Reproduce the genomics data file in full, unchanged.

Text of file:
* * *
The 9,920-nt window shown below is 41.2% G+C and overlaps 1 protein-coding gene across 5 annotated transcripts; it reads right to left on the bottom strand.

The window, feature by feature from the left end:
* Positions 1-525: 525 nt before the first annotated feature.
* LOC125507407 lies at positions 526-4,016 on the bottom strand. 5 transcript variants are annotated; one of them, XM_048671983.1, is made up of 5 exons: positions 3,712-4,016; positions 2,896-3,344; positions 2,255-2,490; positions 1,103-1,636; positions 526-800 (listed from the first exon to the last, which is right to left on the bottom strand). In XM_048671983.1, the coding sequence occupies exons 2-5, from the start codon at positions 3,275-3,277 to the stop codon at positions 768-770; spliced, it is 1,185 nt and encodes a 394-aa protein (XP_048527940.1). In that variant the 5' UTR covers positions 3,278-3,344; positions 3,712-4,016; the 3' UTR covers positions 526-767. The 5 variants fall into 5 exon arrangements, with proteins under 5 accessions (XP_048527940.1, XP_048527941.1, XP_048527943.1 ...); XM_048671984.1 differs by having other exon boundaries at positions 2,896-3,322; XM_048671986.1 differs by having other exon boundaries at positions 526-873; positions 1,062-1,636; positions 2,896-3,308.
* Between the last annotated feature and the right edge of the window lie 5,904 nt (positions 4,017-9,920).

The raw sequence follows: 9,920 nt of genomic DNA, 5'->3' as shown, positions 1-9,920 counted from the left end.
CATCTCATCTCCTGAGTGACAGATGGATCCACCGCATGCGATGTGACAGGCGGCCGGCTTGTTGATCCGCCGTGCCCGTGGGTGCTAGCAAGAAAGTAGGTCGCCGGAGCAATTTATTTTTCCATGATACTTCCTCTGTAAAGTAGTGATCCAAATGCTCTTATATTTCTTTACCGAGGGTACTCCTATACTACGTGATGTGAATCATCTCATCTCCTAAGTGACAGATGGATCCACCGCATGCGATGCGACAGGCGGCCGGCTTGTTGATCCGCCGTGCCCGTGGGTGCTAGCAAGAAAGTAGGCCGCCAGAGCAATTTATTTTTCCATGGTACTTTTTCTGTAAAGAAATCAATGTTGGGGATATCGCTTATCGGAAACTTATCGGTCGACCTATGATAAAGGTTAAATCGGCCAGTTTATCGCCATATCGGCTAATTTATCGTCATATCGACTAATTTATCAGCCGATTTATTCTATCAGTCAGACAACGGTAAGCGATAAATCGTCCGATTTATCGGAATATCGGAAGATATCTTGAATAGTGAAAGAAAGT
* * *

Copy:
The 9,920-nt window shown below is 41.2% G+C and overlaps 1 protein-coding gene across 5 annotated transcripts; it reads right to left on the bottom strand.

The window, feature by feature from the left end:
* Positions 1-525: 525 nt before the first annotated feature.
* LOC125507407 lies at positions 526-4,016 on the bottom strand. 5 transcript variants are annotated; one of them, XM_048671983.1, is made up of 5 exons: positions 3,712-4,016; positions 2,896-3,344; positions 2,255-2,490; positions 1,103-1,636; positions 526-800 (listed from the first exon to the last, which is right to left on the bottom strand). In XM_048671983.1, the coding sequence occupies exons 2-5, from the start codon at positions 3,275-3,277 to the stop codon at positions 768-770; spliced, it is 1,185 nt and encodes a 394-aa protein (XP_048527940.1). In that variant the 5' UTR covers positions 3,278-3,344; positions 3,712-4,016; the 3' UTR covers positions 526-767. The 5 variants fall into 5 exon arrangements, with proteins under 5 accessions (XP_048527940.1, XP_048527941.1, XP_048527943.1 ...); XM_048671984.1 differs by having other exon boundaries at positions 2,896-3,322; XM_048671986.1 differs by having other exon boundaries at positions 526-873; positions 1,062-1,636; positions 2,896-3,308.
* Between the last annotated feature and the right edge of the window lie 5,904 nt (positions 4,017-9,920).

The raw sequence follows: 9,920 nt of genomic DNA, 5'->3' as shown, positions 1-9,920 counted from the left end.
CATCTCATCTCCTGAGTGACAGATGGATCCACCGCATGCGATGTGACAGGCGGCCGGCTTGTTGATCCGCCGTGCCCGTGGGTGCTAGCAAGAAAGTAGGTCGCCGGAGCAATTTATTTTTCCATGATACTTCCTCTGTAAAGTAGTGATCCAAATGCTCTTATATTTCTTTACCGAGGGTACTCCTATACTACGTGATGTGAATCATCTCATCTCCTAAGTGACAGATGGATCCACCGCATGCGATGCGACAGGCGGCCGGCTTGTTGATCCGCCGTGCCCGTGGGTGCTAGCAAGAAAGTAGGCCGCCAGAGCAATTTATTTTTCCATGGTACTTTTTCTGTAAAGAAATCAATGTTGGGGATATCGCTTATCGGAAACTTATCGGTCGACCTATGATAAAGGTTAAATCGGCCAGTTTATCGCCATATCGGCTAATTTATCGTCATATCGACTAATTTATCAGCCGATTTATTCTATCAGTCAGACAACGGTAAGCGATAAATCGTCCGATTTATCGGAATATCGGAAGATATCTTGAATAGTGAAAGAAAGT